US Budgeting

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  • Wendell Bravo god creation the wonders of the earth (3:16 god gave it begotten son that who ever believe in son of god jesus christ will have the everlasting life) game begin>>>>>>>the garden of eden the devil/satan/tabernacle union of sun and moon zeus (the woman)(strength)>>>>adan and eve/cain and abel<<<<<<<<<<<<<<got the game <<<<<<<<<<<<<21st century information technoly the future beyond this .amen.
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  • USA Datamonitor report (Graph and Pie chart)GDP Figures – Economic Times reportGDP Definition -
  • USA Datamonitor report (Graph and Pie chart)GDP Figures – Economic Times reporthttp://www.economist.com/blogs/freeexchange/2010/08/china_0GDP Definition -
  • Inflation rate:http://www.tradingeconomics.com/Economics/Inflation-CPI.aspx?Symbol=USD
  • http://useconomy.about.com/od/howtheeconomyworks/u/how-does-us-economy-work.htm (Definition)http://www.ustr.gov/webfm_send/1673 (Main focus)http://www.ustr.gov/about-us/press-office/press-releases/2010/march/kirk-comments-2010-trade-policy-agenda (Highlights)United States Trade Representative
  • http://usa.usembassy.de/economy-policy.htmhttp://useconomy.about.com/od/fiscalpolicy/p/deficit.htmhttp://useconomy.about.com/od/fiscalpolicy/p/Budget_Spending.htmhttp://useconomy.about.com/od/fiscalpolicy/p/Budget_Income.htmhttp://useconomy.about.com/od/fiscalpolicy/p/US_Debt.htm
  • http://usa.usembassy.de/economy-policy.htmLow interest rates , high money supply http://italy.usembassy.gov/pdf/other/RL30354.pdfhttp://www.tradingeconomics.com/Economics/Interest-Rate.aspx?Symbol=USD (Interest Rate chart)http://www.economicsjunkie.com/true-money-supply/ (Money supply chart)
  • During FY 2009, the federal government collected approximately $2.1 trillion in tax revenue. Primary receipt categories included individual income taxes (43%), Social Security/Social Insurance taxes (42%), and corporate taxes (7%).[6] Other types included excise, estate and gift taxes. Tax revenues have averaged approximately 18.3% of gross domestic product(GDP) over the past 40 years, generally ranging plus or minus 2% from that level.[7]Tax revenues are significantly affected by the economy. Recessions typically reduce government tax collections as economic activity slows. For example, during FY2009, the U.S. government collected about $400 billion less than FY2008. Individual income taxes declined 20%, while corporate taxes declined 50%. At 15% of GDP, the 2009 collections were the lowest level of the past 50 years.[8]http://en.wikipedia.org/wiki/United_States_federal_budget#Major_receipt_categories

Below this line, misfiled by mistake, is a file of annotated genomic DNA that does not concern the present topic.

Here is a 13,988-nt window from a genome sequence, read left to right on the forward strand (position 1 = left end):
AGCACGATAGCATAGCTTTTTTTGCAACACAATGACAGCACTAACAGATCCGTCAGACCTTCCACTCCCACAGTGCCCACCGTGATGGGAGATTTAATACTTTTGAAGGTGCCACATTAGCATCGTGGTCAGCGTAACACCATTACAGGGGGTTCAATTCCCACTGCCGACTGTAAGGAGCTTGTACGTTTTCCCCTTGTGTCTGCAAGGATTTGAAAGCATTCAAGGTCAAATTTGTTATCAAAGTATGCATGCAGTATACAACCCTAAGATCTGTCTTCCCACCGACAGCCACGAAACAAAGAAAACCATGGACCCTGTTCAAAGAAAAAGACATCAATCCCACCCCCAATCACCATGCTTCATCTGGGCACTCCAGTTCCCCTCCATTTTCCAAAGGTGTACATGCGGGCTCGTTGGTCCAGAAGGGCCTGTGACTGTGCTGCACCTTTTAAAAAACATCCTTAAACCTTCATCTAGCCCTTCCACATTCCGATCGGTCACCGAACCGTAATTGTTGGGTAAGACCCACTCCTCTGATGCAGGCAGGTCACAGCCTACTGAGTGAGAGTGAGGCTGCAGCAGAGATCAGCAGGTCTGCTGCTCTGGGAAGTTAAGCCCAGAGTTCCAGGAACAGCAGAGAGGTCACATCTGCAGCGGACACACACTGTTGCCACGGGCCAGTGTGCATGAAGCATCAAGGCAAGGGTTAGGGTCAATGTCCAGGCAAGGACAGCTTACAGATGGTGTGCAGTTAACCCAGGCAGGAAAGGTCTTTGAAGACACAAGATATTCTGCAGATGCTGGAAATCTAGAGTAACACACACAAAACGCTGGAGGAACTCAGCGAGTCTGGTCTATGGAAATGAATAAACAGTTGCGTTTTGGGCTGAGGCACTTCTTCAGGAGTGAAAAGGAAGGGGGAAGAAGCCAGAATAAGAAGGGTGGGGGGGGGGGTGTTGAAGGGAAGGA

• During FY 2009, the federal government spent nearly $3.52 trillion on a budget or cash basis, up 18% versus FY2008 spend of $2.97 trillion. Primary expenditure categories (shown in the pie chart in the introduction above) include: Defense and Homeland Security ($782B or 23%), Social Security ($678B or 20%), and Medicare &amp; Medicaid ($676B or 19%). Expenditures are classified as mandatory, with payments required by specific laws, or discretionary, with payment amounts renewed annually as part of the budget process.[6]Over the past 40 years, mandatory spending for programs such as Medicare and Social Security has grown as a share of the budget, while defense grew around 9% per year excluding war costs and other discretionary categories have declined. Between 1966 and 2006, Medicare and Social Security grew from 16% of the budget to 40%. Discretionary outlays, which rely on annual appropriations for funding, accounted for 38.0% of total federal outlays in FY2008.http://en.wikipedia.org/wiki/United_States_federal_budget#Major_receipt_categories